Holy Saturday – “Fight Like Jesus” review

  • Read the overview of the book “Fight Like Jesus” by Jason Porterfield here.
  • Read about Palm Sunday here.
  • Read about Holy Monday here.
  • Read about Holy Tuesday here.
  • Read about Holy Wednesday here.
  • Read about Maundy Thursday here.
  • Read about Good Friday here.

Holy Saturday is often seen as “nothing much happens on this day.” Except it’s not. Not according to the creeds which tell us that Jesus descends into Hell to end the reign of sin and death. Nothing like defeating a foe on their own turf. There are those that believe that Jesus also goes to Hell in order to free the souls trapped there from the beginning of time.

Porterfield reminds us that “the gospel writers say very little about Saturday of Holy Week. Matthew reports that the chief priests and Pharisees petitioned Pilate to place a guard at Jesus’ tomb (27:62-66). And Luke briefly states that after making preparations on Friday evening for Jesus’ burial, the women who had followed Jesus from Galilee rested on Saturday since it was the Sabbath (23:56). That’s it.” (pg. 167).

And so Porterfield proceeds to give us a sense of what the disciples were feeling. Maybe they felt fooled. After all, Jesus wasn’t the first person to claim the title of Messiah. Porterfield gives us a nice list of people who came before Jesus claiming the title – Simon of Perea, Athronges, Judas the son of Hezekiah, and Judas the Galilean. They all has some level of success. And they all ended up dead at the hands of Rome. It was just a matter of how long it took.

Given that, it doesn’t take much imagination to get a sense of what the disciples and Jesus’ followers were feeling.

Which leads to Porterfield’s lesson for Holy Saturday – Christlike peacemakers endure the darkest of days, trusting that God is at work even when God appears absent.

“For you see, when you contend for peace in places where it is painfully absent, most days feel like Holy Saturday: silent, confusing hopeless.” (pg. 170).

Having working with those experiencing poverty and homelessness for several years now, I can tell you that it often feels like Holy Saturday. All too often the people we work with and walk along side feel hopeless – they’ve been struggling for a long time, just to survive. When I’ve asked people to describe what it’s like, they have trouble giving it a good description. It’s like a dam breaking just as you reaching the shore – it sucks you back in. I’ve described many people’s situation as a black hole – it feels impossible to break free of the gravitational pull of poverty and homelessness. Just as soon as you start getting a way out, something hits you hard and throws you back into the gravitational pull. You get a lead on a place to live, and then your car breaks down. Or you get sick. Or you can’t pay a bill. Or you run out of money. Or there’s an unexpected bill. Or…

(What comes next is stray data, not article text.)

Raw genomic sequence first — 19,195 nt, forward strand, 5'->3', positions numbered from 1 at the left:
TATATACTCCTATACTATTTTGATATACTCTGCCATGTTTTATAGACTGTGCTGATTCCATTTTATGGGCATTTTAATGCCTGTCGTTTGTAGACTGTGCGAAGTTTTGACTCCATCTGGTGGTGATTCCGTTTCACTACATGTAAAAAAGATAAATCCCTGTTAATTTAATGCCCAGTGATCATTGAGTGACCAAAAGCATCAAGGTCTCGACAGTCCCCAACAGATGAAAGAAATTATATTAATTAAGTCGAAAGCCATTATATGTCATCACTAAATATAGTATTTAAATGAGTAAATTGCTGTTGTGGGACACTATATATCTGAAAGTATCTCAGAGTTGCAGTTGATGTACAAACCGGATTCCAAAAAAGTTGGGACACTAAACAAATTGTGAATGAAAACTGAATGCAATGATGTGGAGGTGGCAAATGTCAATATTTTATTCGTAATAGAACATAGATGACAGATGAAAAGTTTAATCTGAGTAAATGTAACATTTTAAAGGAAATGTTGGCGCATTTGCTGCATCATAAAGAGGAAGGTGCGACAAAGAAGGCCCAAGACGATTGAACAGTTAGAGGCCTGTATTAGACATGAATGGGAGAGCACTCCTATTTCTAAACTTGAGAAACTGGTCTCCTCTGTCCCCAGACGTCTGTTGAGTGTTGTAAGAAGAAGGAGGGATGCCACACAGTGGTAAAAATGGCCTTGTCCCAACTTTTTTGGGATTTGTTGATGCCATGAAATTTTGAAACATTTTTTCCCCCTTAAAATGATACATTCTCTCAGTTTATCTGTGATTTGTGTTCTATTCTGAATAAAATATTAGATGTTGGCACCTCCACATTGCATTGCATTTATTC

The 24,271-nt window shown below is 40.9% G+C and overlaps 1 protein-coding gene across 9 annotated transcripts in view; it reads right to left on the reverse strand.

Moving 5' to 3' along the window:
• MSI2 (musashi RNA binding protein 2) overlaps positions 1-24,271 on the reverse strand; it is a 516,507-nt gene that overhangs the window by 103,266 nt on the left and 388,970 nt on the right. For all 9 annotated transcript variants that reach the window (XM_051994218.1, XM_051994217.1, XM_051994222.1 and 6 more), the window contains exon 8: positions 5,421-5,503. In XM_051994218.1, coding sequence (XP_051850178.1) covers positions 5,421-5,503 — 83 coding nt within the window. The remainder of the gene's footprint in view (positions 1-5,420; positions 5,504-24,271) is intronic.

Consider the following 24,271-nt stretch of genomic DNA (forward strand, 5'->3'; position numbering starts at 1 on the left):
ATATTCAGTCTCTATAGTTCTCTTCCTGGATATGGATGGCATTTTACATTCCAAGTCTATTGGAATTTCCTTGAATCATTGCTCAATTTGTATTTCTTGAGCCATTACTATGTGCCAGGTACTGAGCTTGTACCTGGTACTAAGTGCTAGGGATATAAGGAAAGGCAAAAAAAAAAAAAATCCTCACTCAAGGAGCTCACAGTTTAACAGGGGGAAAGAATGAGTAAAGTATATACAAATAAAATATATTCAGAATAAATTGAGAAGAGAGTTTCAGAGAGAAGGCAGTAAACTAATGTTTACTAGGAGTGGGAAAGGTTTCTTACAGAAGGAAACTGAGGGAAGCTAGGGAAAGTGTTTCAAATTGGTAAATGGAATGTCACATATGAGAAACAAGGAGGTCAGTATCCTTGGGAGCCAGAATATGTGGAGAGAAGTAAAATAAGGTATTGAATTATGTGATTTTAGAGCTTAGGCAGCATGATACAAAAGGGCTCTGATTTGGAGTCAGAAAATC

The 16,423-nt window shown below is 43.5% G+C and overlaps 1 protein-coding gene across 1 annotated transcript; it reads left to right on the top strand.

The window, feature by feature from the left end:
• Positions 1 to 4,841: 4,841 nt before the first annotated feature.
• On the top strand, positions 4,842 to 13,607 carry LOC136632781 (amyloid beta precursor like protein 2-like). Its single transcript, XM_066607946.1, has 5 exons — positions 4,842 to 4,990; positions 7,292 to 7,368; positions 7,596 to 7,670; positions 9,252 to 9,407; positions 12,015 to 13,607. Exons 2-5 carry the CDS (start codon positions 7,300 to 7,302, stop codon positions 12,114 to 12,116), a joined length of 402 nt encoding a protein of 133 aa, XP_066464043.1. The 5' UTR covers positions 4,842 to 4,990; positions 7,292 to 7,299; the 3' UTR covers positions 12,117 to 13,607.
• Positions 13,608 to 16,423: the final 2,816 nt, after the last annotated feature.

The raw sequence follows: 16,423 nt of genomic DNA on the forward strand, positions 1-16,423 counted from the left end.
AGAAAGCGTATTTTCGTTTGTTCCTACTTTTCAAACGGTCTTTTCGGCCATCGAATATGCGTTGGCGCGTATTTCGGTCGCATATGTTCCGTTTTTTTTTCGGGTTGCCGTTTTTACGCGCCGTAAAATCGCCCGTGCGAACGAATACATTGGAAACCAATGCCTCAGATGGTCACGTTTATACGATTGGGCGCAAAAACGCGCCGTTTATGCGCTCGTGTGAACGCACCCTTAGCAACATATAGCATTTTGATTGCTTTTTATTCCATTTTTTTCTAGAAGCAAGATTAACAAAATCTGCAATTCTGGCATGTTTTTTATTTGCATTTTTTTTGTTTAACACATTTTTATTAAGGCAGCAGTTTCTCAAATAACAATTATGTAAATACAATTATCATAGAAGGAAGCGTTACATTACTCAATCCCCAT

These people live in what feels like a permanent Holy Saturday. They don’t know if Easter will come. Or what it will look like. Those experiencing poverty and homelessness know what the disciples and women who followed Jesus were feeling.

And this is why Jesus’ words are Good News to the poor. They need Good News. And they are open to hearing it and experiencing it.

Too many Christians take Easter for granted, when they should spend time in Holy Saturday. Yay! Resurrection! But do we really grasp it? One of the reasons I love all the services of Holy Week is because they take us into the depths – betrayal, violence, abuse, and death. It’s only in hearing these things that we can truly begin to grasp the joy of resurrection – Jesus overcoming sin and death. Without death, there is no resurrection, or appreciation of it. It’s just another Sunday.

My friends who are experiencing poverty and homelessness know the story of Holy Week, even if they can’t recite a single word of it. They know it because they are living it. They know what the women and disciples were feeling and going through. They have been living in Holy Saturday for a long time.

And they wait for Easter – wait for Jesus to rise. Wait for Jesus to descend to Hell where they are living, and for him to grab them by the arm and pull them out. They know about abuse, betrayal, violence, and death. It’s the normal part of their lives.

But Easter is coming! And it is Good News! Boy, do we need Good News.

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